The removal of dead and dying wood on a tree or shrub can be done at any time, however there are other reasons for pruning that require a time and place.
Pruning Trees in Winter or Late Spring
Trees experience dormancy in the winter. This is a period of time when their growth and development is essentially put on pause. It is suggested to wait until after the coldest part of winter, however to prune, but it is common practice to prune during the winter in order to produce a burst of new growth in the spring. Winter and early spring are also a good time to prune your flowering trees that bloom in midsummer.
By summertime, the burst of new growth in the spring may start to take a turn. Literally, branches may turn in directions that are unappealing, whether for aesthetics, neighboring growth, or nearby structures. By waiting until the trees have completed their seasonal growth, you can dwarf the development of branches you don’t want by reducing the total leaf surface, without starving the entire tree. Summer is also a time period through which you can better identify defective limbs that should be taken down before storm season.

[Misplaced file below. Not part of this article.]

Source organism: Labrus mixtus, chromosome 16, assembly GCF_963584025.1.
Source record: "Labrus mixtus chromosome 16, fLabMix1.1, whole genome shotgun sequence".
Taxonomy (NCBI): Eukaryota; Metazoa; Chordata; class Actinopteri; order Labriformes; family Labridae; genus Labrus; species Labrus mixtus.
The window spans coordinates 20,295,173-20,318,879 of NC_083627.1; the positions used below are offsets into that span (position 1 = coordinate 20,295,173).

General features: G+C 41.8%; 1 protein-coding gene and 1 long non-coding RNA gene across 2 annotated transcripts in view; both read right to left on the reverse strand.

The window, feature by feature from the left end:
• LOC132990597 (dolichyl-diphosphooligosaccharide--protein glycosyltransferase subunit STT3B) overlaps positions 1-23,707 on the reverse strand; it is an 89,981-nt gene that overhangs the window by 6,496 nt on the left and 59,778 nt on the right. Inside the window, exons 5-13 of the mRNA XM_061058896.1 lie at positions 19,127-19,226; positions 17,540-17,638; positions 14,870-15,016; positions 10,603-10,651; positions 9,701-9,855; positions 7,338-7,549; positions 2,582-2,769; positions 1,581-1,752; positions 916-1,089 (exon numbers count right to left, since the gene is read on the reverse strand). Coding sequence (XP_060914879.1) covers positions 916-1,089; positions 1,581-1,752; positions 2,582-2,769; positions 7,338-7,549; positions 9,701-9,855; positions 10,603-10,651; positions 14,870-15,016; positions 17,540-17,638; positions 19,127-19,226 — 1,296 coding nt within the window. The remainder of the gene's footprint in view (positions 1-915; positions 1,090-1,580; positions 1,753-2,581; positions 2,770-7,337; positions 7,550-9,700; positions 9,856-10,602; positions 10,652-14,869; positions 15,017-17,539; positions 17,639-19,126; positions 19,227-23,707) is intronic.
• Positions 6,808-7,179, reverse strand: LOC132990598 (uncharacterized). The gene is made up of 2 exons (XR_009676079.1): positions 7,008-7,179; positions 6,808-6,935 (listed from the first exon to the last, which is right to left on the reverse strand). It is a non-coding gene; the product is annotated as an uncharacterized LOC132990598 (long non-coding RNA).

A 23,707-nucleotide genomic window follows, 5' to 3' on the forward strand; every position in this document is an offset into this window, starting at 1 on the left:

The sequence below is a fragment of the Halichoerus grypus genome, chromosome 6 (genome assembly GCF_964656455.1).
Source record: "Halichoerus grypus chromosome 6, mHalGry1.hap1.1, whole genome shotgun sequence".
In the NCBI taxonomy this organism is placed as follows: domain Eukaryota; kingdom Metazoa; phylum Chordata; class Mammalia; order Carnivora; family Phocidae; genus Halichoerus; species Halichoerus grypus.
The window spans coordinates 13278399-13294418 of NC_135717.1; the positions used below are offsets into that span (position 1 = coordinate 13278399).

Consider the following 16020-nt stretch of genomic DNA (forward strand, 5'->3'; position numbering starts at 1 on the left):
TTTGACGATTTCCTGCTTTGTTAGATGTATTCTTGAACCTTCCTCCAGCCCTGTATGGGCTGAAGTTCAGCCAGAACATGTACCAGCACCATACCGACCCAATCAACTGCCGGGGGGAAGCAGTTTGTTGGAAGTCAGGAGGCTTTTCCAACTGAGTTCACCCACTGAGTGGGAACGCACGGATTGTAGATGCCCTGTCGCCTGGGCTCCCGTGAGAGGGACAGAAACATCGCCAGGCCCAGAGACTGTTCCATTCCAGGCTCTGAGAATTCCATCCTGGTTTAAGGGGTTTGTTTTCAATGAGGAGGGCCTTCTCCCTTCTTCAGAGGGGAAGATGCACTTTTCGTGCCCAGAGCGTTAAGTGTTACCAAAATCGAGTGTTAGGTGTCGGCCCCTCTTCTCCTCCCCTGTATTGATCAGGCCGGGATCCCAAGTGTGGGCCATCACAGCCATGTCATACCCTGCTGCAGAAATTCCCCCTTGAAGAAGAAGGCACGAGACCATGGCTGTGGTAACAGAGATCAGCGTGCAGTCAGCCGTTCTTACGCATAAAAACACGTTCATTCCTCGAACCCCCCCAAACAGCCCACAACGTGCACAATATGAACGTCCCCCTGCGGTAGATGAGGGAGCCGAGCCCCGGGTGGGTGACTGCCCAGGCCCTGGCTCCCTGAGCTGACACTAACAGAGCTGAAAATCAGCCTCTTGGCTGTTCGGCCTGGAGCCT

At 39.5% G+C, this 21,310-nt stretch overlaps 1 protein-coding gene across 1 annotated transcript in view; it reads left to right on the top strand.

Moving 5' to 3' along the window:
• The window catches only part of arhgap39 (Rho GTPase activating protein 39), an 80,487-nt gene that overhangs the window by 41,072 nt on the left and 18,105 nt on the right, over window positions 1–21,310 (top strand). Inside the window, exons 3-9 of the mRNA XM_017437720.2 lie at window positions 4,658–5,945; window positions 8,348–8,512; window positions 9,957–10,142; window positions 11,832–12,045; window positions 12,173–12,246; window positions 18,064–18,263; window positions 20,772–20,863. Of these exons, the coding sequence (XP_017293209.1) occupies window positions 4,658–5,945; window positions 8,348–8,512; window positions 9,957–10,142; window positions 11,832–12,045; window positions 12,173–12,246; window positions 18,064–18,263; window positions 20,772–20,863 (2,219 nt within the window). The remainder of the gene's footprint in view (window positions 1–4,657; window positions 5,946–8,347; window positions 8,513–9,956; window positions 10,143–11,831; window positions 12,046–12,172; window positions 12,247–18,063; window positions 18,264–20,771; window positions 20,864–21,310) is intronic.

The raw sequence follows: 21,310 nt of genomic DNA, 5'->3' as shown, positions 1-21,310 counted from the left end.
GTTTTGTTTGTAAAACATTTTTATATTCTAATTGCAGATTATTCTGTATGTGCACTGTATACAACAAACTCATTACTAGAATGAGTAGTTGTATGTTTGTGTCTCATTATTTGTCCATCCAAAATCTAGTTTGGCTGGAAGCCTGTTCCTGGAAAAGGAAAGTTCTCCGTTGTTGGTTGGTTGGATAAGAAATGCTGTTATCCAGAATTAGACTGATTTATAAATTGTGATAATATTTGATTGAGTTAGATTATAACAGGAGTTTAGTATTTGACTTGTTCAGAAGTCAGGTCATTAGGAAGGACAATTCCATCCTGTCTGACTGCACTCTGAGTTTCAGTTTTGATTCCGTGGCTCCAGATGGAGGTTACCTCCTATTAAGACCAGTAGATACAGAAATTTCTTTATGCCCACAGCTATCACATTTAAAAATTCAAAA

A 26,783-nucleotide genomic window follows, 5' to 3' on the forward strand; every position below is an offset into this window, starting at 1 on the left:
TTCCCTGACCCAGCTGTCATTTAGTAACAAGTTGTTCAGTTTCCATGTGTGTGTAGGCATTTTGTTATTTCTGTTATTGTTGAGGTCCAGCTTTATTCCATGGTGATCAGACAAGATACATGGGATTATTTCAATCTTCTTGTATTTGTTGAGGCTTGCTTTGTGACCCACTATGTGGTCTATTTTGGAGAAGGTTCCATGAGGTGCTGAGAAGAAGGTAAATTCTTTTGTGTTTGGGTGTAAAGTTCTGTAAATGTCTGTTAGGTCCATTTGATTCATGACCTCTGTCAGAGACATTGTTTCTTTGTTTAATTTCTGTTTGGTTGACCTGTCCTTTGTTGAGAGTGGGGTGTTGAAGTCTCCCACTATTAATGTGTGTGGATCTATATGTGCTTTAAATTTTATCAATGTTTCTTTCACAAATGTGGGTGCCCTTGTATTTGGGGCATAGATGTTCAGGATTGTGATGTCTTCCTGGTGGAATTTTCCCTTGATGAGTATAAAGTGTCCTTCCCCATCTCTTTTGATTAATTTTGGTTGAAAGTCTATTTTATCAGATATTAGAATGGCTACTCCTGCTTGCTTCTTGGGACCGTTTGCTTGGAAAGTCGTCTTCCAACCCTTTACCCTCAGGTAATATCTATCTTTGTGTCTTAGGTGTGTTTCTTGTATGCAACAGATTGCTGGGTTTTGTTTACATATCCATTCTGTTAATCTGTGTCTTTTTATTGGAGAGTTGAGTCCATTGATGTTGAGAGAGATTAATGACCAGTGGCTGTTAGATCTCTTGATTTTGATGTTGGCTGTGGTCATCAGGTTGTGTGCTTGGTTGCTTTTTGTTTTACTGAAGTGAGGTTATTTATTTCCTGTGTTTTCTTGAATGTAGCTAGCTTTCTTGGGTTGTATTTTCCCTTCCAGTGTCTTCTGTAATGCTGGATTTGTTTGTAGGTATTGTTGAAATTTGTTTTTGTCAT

If you are pruning flowering trees, the time to prune is after the Spring flowers have started to fade.
Forget About Fall Pruning
One of the easiest ways to wreak havoc on your trees is to leave them susceptible to the abundance of Fall fungi spores. Pruning leaves an “open wound” where fungus will enter and cause discoloration, rot, and eventually turns the fibers of the wood into digested nutrients for the fungus. Not only can this affect the strength of the tree and its limbs – but it can seriously weaken the root structure. If you believe that your tree may be suffering from a fungal infection, reach out to a certified tree expert today.
For residents of Northwest NJ including Warren, Sussex, Hunterdon and Middlesex, Precision Tree & Landscape offers Free Hazardous Tree Assessments complete with professional recommendations by a New Jersey Certified Tree Expert.